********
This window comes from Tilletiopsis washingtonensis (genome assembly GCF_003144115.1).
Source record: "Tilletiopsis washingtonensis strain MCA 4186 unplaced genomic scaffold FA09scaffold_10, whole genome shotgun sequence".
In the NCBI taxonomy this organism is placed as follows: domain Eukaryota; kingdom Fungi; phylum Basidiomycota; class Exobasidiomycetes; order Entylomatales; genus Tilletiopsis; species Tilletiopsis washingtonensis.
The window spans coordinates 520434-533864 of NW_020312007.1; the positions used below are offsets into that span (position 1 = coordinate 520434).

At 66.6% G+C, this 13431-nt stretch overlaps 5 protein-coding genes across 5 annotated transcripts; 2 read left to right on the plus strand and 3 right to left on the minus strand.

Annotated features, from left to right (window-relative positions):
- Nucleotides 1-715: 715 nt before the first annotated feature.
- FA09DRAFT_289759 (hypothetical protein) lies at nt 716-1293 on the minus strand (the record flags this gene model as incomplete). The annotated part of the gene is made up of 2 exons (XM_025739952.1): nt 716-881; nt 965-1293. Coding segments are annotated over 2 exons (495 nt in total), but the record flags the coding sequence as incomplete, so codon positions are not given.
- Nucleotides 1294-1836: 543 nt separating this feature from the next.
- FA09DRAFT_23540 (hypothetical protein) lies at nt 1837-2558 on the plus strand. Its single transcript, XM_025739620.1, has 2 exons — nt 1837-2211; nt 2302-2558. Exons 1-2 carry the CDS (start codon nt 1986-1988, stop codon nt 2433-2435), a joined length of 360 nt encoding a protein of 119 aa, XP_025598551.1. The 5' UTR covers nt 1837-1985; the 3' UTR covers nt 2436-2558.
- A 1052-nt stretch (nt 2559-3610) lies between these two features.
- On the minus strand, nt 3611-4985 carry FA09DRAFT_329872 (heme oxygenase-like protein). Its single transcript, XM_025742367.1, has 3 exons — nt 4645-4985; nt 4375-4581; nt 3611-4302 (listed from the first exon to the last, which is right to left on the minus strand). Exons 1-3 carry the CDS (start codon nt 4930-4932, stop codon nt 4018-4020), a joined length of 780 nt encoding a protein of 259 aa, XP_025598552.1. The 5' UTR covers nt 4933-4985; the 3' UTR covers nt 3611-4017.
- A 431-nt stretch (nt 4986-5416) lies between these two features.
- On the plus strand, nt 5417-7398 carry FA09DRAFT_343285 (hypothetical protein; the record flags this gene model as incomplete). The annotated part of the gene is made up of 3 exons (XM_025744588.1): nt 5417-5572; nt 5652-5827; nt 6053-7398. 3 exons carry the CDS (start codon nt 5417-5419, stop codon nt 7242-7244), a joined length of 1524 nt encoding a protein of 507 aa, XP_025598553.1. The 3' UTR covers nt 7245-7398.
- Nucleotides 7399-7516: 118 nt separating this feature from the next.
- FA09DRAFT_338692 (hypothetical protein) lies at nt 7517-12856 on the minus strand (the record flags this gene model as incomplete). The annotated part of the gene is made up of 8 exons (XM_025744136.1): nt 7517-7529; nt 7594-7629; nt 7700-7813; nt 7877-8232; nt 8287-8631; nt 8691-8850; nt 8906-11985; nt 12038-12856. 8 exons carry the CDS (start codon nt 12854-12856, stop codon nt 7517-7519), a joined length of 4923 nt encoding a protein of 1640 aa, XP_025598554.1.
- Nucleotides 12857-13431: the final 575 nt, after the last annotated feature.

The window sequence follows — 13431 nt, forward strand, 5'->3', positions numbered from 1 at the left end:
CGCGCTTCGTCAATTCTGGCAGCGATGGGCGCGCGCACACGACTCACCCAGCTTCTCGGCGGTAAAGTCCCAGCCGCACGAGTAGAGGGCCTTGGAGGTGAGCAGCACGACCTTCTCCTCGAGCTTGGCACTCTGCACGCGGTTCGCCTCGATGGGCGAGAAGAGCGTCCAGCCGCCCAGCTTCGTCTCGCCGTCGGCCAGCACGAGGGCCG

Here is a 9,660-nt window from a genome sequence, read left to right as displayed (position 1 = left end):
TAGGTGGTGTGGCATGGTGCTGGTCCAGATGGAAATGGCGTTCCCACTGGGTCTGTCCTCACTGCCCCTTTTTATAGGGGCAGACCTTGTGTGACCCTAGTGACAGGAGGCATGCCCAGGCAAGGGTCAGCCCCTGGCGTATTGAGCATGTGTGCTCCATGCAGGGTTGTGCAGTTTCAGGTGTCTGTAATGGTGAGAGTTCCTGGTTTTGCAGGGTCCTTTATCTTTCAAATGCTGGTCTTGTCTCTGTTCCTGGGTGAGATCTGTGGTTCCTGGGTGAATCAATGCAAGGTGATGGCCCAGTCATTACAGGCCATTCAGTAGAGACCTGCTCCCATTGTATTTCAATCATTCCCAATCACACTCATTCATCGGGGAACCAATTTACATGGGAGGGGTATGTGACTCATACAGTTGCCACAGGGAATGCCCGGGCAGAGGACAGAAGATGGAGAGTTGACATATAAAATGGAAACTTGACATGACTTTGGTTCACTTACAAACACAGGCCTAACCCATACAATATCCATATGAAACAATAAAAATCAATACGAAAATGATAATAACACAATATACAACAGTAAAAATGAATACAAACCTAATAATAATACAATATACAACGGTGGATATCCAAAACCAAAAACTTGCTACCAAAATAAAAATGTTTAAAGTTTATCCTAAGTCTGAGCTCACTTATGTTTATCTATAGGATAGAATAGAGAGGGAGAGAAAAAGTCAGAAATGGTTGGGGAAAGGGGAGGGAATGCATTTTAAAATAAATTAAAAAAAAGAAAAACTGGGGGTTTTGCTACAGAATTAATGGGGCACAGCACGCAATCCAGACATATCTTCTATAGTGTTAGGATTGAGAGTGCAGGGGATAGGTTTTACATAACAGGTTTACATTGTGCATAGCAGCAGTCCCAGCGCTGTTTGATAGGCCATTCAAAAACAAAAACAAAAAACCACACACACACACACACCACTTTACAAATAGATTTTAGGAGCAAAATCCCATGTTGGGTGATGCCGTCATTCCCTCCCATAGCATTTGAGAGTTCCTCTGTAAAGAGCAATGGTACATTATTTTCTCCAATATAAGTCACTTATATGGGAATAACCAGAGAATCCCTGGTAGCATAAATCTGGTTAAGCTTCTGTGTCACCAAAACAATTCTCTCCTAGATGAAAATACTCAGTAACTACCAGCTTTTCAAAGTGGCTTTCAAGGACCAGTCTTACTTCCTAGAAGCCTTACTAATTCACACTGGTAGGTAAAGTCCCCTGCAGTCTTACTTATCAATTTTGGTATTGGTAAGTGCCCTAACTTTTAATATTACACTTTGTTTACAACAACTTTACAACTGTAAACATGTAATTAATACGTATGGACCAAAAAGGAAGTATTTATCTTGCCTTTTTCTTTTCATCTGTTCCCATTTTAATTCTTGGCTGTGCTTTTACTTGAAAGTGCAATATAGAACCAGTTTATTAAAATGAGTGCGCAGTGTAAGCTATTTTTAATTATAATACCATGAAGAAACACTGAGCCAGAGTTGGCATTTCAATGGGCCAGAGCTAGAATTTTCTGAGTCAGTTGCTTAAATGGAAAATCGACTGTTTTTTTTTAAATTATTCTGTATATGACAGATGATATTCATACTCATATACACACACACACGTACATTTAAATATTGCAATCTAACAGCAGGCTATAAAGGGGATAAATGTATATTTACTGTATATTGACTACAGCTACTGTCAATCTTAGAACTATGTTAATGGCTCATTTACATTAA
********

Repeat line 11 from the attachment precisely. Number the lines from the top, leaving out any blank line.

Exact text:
- A 1052-nt stretch (nt 2559-3610) lies between these two features.